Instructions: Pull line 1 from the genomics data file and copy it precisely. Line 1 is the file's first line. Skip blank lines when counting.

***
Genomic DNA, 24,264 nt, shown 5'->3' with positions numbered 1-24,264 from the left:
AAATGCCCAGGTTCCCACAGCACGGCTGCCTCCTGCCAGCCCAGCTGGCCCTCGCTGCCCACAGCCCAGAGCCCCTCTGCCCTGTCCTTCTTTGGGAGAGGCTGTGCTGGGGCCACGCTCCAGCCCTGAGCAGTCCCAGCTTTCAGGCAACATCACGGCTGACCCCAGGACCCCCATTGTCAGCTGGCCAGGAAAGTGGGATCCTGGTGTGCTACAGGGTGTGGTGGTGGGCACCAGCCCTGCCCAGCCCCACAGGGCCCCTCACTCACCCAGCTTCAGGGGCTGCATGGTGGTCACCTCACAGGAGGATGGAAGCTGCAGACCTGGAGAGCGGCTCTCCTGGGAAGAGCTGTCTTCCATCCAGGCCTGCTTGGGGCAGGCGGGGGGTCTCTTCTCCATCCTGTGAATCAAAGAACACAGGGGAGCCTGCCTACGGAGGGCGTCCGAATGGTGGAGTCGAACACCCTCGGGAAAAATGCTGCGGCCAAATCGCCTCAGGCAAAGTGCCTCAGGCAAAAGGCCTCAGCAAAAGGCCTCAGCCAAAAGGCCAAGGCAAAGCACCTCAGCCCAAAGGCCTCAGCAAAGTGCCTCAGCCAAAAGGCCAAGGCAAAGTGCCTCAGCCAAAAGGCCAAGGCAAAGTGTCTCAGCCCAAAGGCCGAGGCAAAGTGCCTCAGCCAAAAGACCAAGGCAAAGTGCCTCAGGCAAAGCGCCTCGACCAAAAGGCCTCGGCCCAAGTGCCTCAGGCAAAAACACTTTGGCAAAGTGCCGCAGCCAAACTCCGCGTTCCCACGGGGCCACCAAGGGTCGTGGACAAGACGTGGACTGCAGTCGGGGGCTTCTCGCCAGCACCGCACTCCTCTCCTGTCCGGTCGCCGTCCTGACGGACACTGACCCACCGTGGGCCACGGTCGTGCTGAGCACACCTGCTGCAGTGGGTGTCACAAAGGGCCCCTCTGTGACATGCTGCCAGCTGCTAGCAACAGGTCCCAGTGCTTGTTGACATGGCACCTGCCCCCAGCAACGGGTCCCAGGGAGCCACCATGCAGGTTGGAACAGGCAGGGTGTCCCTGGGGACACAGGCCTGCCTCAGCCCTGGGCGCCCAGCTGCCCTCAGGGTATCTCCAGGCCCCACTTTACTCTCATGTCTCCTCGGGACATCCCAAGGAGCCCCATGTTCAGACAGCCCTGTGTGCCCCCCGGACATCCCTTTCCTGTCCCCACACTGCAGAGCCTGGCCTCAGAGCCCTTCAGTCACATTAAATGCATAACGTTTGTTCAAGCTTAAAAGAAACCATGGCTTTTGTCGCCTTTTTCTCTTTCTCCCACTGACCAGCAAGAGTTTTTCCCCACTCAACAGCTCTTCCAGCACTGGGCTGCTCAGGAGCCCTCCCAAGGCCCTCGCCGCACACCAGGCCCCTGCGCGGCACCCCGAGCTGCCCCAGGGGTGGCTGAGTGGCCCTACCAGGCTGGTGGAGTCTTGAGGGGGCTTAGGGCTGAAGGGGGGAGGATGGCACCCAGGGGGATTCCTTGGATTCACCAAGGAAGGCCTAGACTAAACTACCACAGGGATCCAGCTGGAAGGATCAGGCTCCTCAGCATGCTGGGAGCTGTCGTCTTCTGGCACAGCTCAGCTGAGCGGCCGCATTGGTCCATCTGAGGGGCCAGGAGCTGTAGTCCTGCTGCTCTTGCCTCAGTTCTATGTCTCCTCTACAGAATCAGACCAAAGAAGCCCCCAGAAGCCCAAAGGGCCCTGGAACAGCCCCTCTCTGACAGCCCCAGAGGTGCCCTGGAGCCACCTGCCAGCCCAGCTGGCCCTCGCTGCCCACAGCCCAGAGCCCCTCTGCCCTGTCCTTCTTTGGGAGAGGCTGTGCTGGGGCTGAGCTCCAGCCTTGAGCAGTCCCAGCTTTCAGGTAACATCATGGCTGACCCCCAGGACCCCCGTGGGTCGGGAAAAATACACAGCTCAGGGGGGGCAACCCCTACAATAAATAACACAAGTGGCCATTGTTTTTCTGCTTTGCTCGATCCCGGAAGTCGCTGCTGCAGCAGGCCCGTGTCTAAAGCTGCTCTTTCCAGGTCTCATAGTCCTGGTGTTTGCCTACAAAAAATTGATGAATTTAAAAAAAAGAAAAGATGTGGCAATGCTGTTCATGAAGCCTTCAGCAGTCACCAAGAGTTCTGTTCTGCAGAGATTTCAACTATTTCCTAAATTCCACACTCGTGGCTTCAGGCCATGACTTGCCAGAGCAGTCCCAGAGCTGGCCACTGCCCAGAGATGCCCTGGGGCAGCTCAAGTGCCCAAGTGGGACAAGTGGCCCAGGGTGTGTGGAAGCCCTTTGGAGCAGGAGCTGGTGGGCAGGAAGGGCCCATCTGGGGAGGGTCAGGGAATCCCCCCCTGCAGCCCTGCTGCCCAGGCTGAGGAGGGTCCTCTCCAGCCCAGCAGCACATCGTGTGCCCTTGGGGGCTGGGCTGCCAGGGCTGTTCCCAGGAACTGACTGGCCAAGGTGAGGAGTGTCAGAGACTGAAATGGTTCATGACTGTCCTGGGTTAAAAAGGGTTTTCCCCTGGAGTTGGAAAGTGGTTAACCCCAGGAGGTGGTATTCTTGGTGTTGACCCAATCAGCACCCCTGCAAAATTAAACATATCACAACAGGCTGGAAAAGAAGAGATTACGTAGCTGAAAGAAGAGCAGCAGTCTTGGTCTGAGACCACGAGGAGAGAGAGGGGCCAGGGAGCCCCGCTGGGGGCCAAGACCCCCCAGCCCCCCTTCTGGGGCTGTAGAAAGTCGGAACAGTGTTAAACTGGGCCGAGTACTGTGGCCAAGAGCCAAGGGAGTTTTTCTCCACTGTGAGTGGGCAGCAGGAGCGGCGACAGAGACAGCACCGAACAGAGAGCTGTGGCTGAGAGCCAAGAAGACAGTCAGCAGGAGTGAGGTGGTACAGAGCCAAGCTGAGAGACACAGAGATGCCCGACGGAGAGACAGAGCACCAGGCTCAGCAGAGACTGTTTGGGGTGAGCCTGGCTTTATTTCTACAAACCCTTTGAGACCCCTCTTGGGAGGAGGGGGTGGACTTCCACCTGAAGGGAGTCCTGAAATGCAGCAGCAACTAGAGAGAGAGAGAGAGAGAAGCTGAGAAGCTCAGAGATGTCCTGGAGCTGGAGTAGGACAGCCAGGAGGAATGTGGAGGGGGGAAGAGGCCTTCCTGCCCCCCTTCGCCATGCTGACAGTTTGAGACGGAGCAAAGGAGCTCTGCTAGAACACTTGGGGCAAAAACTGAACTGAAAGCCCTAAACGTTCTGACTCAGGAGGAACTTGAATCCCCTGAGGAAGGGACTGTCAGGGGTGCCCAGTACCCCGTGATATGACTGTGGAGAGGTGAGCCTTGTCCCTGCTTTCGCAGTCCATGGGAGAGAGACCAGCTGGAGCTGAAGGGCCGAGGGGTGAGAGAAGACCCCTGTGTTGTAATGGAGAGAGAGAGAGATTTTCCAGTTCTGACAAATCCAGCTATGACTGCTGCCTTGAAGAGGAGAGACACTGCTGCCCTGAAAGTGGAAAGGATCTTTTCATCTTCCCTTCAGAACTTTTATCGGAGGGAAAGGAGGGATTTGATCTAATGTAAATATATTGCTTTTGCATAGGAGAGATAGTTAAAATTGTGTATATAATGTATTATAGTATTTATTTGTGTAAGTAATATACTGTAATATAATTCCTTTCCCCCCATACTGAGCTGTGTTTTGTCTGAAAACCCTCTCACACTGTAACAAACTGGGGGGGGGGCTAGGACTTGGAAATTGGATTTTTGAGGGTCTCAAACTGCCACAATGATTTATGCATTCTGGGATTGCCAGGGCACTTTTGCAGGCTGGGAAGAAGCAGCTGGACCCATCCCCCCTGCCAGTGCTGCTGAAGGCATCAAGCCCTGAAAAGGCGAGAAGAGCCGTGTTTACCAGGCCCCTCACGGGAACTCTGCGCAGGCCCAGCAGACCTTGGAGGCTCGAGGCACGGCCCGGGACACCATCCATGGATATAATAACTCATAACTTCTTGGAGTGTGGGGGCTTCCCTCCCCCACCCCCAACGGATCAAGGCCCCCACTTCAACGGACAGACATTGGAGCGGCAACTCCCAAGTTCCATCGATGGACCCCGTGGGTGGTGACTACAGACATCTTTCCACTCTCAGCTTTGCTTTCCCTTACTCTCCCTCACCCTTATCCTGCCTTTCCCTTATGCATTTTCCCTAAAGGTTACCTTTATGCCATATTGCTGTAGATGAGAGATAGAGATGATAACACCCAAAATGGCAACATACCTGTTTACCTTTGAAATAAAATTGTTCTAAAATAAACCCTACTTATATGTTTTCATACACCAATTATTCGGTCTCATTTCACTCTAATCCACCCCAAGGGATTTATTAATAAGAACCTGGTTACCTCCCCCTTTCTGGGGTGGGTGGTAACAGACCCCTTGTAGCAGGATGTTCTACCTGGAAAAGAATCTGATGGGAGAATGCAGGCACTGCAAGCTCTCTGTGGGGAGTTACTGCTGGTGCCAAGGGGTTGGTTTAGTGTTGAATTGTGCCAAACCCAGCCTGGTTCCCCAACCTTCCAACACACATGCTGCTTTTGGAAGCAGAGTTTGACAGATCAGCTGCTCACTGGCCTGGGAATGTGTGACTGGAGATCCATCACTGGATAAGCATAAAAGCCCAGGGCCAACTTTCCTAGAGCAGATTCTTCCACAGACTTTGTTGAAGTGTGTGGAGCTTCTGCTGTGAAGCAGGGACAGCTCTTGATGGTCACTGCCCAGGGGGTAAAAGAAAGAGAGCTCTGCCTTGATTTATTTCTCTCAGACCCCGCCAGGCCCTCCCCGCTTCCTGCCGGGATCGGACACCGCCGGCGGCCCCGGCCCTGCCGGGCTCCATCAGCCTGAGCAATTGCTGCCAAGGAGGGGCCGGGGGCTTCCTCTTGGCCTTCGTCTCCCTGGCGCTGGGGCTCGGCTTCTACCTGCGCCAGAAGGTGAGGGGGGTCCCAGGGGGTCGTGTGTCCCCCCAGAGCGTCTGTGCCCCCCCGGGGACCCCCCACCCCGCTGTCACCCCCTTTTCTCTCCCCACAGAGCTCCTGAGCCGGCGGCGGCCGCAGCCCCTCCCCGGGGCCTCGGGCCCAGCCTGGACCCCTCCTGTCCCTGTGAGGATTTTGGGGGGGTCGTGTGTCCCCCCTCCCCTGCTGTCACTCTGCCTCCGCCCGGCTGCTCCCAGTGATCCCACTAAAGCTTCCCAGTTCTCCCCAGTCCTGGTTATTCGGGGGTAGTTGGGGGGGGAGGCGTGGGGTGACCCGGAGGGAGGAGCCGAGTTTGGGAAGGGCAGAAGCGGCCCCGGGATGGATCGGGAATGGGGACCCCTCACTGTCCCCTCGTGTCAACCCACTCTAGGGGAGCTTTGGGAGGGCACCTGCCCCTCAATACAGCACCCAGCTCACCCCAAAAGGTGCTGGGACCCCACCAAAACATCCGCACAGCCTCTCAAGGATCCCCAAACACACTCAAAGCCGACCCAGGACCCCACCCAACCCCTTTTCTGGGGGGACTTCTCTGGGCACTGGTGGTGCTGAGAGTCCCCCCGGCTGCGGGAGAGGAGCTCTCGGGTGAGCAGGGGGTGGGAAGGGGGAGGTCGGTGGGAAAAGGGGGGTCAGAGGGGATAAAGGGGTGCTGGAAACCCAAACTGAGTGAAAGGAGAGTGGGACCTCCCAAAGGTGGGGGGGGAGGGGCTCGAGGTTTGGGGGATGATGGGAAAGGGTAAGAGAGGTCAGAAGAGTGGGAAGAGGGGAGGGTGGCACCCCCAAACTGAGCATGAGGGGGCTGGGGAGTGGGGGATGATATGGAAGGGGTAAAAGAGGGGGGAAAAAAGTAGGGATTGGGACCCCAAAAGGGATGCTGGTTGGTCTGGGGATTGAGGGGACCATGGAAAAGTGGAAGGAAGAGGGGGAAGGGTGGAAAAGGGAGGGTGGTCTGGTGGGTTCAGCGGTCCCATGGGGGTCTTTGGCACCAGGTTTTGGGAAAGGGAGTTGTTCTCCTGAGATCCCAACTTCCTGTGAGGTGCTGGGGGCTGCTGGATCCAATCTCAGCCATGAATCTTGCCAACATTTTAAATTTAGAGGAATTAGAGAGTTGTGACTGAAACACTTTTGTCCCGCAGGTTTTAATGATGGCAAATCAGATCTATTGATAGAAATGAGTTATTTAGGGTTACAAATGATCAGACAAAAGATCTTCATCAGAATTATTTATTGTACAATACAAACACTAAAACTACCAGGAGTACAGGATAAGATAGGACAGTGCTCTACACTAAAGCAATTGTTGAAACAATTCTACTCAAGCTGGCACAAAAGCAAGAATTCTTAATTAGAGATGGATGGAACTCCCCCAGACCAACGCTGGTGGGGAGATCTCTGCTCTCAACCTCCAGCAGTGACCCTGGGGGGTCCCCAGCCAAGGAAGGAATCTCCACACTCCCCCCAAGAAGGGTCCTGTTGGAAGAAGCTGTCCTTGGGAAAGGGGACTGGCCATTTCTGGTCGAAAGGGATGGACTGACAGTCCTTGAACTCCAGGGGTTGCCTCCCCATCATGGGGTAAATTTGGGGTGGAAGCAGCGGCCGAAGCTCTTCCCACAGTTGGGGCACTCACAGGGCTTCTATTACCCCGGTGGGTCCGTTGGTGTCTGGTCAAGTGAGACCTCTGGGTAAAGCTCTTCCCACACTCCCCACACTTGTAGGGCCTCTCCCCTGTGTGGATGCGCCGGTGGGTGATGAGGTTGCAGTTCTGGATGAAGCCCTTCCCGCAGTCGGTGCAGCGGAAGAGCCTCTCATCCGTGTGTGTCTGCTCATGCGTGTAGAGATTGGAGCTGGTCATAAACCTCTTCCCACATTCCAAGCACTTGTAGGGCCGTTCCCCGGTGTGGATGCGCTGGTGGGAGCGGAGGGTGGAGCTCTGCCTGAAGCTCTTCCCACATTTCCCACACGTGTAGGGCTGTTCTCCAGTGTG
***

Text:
Genomic DNA, 24,264 nt, shown 5'->3' with positions numbered 1-24,264 from the left: